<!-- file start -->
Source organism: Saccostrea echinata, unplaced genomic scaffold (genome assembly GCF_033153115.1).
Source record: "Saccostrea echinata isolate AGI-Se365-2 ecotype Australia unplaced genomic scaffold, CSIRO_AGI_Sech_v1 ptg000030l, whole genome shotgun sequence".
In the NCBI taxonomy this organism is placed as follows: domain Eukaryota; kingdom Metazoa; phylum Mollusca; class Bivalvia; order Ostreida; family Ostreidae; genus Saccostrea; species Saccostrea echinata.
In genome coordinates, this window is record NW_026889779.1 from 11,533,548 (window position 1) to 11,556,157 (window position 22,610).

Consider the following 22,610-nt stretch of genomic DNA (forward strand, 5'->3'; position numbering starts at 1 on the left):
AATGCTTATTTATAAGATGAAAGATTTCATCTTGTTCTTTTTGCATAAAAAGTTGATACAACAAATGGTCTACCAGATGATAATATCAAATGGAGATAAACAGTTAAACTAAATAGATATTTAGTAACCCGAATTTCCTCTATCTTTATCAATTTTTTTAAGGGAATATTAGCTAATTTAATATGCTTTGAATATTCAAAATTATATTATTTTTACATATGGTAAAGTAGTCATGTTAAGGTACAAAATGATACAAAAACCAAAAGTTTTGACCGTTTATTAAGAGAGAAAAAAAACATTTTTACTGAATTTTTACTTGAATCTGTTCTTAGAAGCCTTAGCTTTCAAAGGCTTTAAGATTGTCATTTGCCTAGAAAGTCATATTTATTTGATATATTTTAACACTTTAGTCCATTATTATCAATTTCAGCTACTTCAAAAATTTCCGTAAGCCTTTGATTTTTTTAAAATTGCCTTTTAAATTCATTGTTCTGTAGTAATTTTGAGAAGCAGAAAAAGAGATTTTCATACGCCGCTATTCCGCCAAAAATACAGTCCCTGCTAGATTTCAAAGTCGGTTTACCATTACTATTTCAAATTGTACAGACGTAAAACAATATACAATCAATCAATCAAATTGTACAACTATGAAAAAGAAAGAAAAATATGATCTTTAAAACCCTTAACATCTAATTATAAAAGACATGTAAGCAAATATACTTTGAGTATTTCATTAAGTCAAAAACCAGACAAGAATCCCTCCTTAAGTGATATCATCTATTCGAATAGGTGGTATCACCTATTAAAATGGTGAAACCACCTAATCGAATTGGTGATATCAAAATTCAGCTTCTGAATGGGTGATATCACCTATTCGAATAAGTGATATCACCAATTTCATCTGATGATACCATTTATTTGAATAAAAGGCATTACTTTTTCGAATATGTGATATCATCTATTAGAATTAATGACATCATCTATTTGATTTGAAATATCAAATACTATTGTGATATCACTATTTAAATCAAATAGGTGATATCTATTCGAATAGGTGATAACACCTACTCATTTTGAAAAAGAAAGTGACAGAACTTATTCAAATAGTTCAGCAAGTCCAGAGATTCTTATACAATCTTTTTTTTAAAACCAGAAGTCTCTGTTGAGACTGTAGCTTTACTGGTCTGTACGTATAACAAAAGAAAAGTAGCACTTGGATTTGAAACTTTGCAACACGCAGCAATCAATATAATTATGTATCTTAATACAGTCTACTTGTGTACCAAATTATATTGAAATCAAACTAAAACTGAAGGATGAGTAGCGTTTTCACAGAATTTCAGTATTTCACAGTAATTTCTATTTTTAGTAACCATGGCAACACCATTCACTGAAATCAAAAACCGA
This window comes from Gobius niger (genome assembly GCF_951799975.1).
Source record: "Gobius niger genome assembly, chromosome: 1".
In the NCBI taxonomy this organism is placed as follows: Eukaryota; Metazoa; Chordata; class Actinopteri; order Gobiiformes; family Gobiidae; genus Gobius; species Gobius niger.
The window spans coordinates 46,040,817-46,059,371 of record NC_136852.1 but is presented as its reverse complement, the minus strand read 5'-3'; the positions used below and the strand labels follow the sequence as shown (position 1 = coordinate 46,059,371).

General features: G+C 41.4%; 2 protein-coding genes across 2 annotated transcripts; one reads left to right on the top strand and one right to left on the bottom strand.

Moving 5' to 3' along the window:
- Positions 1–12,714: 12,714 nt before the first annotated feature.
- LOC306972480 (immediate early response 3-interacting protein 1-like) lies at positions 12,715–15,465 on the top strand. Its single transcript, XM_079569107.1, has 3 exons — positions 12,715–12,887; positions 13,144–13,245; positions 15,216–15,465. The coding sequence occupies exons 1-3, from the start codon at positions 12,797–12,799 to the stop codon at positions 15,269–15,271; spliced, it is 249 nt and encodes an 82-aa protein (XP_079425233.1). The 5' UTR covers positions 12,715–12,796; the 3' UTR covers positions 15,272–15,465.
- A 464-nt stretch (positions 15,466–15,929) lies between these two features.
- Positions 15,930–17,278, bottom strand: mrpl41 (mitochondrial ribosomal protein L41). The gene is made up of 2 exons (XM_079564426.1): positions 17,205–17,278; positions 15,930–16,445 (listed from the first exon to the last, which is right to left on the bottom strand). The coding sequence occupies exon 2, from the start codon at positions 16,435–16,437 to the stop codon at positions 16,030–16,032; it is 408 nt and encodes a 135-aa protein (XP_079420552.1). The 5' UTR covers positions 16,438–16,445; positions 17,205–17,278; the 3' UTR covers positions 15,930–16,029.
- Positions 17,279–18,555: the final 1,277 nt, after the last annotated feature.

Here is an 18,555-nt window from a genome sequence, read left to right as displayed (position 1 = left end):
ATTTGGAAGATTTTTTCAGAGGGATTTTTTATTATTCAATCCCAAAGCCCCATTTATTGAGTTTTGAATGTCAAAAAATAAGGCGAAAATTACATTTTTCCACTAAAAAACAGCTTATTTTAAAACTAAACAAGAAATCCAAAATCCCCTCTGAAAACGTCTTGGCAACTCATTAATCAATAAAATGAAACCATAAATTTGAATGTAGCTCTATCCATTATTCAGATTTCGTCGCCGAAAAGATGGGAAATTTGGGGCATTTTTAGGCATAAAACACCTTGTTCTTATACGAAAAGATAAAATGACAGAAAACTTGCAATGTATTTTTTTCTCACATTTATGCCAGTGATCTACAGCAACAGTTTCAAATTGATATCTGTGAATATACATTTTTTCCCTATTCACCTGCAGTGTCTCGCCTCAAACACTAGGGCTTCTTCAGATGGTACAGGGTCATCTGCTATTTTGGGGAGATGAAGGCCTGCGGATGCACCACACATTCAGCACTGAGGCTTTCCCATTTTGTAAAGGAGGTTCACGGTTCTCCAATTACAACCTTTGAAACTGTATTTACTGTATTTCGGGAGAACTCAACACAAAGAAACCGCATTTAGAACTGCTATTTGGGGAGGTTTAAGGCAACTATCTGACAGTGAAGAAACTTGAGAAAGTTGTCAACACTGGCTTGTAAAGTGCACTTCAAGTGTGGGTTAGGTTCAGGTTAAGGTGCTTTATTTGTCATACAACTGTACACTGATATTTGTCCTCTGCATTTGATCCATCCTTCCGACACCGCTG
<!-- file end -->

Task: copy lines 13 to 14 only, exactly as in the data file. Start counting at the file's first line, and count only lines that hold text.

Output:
- Positions 1–12,714: 12,714 nt before the first annotated feature.
- LOC306972480 (immediate early response 3-interacting protein 1-like) lies at positions 12,715–15,465 on the top strand. Its single transcript, XM_079569107.1, has 3 exons — positions 12,715–12,887; positions 13,144–13,245; positions 15,216–15,465. The coding sequence occupies exons 1-3, from the start codon at positions 12,797–12,799 to the stop codon at positions 15,269–15,271; spliced, it is 249 nt and encodes an 82-aa protein (XP_079425233.1). The 5' UTR covers positions 12,715–12,796; the 3' UTR covers positions 15,272–15,465.